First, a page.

2009-01-26

Peculiar Atmosphere Descriptions in Star Wars

"Eight plus sixty . . . we're in the atmosphere!"

Those are the words Obi-Wan Kenobi speaks as the Separatist cruiser Invisible Hand . . . or, more accurately, half a Hand . . . plunges through the atmosphere of Coruscant on her way to a destructive crash.

The statement made little sense to me at the time. By the time Obi-Wan says that, atmospheric friction has already rendered the entire hull a fiery glowing mass, and drag forces are shearing off sections of the hull. This occurs in the form of large chunks of the broken aft, as well as pieces of the forward hull at or near the bow. In short, the entire vessel is affected.

Nonetheless, I didn't pay too terribly much attention to the incident, until I was reminded of it recently when watching "Jedi Crash"[CW1]. There, a battle occurs in the high atmosphere of a blue-skied world with puffy white clouds below the conflict zone. A damaged (and getting moreso) Republic ship is losing altitude. When rescue seems to be at hand, a Jedi states that it is none too soon, since:

"We're entering the atmosphere."

By this point, we're already seeing blue sky above, rising smoke from the hull leaving a WW2-naval-battle-esque smoke trail, contrails from the engines of higher vessels, and no obvious pressure differential between the ship and air when any of the numerous hull breaches are seen. Moments later, we see that the Jedi passengers of a wide-open Republic Gunship are apparently breathing without trouble, Tano's head appendages seemingly flapping in the breeze, with all indications being that the air pressure at this altitude is near enough to one atmosphere (or its Star Wars equivalent).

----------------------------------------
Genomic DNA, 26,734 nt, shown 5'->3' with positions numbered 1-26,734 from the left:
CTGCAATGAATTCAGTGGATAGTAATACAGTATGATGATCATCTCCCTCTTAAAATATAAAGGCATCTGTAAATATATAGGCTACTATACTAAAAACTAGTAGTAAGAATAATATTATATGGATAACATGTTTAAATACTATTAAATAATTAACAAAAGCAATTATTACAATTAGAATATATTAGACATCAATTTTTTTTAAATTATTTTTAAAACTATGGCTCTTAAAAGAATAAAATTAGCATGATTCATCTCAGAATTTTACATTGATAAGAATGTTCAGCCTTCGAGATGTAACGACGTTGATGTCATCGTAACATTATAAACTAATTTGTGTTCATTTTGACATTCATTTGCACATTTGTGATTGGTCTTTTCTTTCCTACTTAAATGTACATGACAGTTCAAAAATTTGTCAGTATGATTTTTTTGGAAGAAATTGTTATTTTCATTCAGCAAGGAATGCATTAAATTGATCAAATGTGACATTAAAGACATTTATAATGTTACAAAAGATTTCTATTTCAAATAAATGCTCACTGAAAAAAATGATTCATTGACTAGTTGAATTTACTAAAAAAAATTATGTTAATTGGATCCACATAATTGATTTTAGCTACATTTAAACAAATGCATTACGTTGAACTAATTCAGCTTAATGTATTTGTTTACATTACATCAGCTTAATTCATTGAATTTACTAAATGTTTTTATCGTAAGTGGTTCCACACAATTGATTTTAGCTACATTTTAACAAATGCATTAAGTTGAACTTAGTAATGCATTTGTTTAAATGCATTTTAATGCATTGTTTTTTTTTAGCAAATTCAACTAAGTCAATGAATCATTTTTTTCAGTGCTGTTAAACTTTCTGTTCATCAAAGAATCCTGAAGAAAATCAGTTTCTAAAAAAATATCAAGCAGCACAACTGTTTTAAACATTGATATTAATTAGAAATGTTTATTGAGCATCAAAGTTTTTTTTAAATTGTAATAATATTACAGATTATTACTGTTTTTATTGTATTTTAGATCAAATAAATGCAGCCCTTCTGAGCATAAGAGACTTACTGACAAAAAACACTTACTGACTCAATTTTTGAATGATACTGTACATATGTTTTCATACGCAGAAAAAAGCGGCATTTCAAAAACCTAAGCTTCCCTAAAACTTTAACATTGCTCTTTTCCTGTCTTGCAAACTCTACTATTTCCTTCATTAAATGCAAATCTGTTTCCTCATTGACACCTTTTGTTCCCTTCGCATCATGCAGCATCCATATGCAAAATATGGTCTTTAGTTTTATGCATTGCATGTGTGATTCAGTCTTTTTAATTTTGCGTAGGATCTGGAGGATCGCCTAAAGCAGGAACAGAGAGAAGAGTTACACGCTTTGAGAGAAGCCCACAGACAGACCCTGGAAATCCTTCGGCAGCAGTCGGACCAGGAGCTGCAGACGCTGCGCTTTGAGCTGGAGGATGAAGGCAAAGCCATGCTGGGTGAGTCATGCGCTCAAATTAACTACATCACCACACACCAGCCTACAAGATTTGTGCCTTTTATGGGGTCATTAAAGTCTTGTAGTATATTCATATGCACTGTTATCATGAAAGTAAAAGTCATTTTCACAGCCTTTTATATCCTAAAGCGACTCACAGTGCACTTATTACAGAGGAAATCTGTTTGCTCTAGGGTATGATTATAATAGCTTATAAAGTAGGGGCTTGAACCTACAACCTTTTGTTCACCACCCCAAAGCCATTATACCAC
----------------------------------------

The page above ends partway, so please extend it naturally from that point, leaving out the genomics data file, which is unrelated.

Based on these two data points, with no contradictory info showing up in scripts or novelizations, it appears that understanding of "atmosphere" in the Star Wars galaxy is a bit different than what we might expect, akin to the difference of phrases such as "on the system" and such.

Just a fun little oddity.


Extra:

(Also curious is the fact that the Republic ship, apparently dropping at non-ballistic-re-entry speed, gets a classic ballistic re-entry plasma effect around its base. The space shuttle gets this effect at high altitude and a speed of Mach 15+. The air temperature requirement for the shockwave would be in the thousands of degrees . . . achievable at a lower speed at lower altitude, but even at sea level we're talking multiple times the speed of sound. There's no other indication of such a velocity for the ship.

Would such an effect appear if we, say, dropped an aircraft carrier from the cruising altitude of commercial airliners? I think not. So why does the Republic cruiser have it? Why, for that matter, did Galactica?)



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